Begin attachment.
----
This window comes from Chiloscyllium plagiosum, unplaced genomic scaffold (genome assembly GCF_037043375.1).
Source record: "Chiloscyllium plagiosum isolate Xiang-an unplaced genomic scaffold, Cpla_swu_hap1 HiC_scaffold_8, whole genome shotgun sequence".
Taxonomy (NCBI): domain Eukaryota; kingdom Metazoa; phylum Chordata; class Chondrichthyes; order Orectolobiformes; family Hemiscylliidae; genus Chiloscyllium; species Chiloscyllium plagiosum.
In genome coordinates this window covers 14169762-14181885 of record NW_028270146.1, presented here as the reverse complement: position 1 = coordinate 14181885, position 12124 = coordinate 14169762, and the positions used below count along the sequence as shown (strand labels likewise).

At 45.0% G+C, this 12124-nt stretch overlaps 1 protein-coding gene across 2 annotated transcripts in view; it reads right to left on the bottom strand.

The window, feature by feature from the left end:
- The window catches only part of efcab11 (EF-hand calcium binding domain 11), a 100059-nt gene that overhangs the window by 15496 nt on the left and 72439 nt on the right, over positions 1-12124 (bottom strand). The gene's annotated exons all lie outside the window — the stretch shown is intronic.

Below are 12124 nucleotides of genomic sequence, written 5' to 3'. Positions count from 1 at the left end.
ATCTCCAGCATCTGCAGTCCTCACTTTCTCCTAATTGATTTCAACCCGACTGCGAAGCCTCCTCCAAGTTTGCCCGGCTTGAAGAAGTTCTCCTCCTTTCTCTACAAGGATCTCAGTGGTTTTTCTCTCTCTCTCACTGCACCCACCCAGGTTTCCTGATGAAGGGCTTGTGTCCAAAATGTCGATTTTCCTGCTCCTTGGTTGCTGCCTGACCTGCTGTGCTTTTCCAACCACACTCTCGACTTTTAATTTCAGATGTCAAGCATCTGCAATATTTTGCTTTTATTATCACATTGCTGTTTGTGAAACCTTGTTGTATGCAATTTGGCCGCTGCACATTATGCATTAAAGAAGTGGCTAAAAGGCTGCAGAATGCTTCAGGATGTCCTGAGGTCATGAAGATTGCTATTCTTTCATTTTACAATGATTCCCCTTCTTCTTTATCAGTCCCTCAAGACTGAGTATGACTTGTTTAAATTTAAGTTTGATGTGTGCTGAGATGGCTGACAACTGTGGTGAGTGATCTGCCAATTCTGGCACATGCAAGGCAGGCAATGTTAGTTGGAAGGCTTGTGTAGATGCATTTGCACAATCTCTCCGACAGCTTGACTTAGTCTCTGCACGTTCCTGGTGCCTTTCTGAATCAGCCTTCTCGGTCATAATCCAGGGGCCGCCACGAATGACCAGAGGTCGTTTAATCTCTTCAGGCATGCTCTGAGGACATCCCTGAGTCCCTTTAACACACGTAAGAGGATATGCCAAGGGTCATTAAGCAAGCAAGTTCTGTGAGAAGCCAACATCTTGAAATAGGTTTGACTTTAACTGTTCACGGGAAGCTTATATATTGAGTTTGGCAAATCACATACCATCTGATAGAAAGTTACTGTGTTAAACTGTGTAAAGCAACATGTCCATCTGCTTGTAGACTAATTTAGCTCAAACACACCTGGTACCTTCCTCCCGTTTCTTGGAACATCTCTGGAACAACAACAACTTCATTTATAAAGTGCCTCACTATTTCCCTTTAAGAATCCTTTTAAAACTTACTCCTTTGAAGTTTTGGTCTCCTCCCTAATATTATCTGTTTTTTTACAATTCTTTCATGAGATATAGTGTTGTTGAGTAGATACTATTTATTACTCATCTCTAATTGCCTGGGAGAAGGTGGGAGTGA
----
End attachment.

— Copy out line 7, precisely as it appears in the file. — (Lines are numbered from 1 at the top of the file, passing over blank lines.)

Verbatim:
- The window catches only part of efcab11 (EF-hand calcium binding domain 11), a 100059-nt gene that overhangs the window by 15496 nt on the left and 72439 nt on the right, over positions 1-12124 (bottom strand). The gene's annotated exons all lie outside the window — the stretch shown is intronic.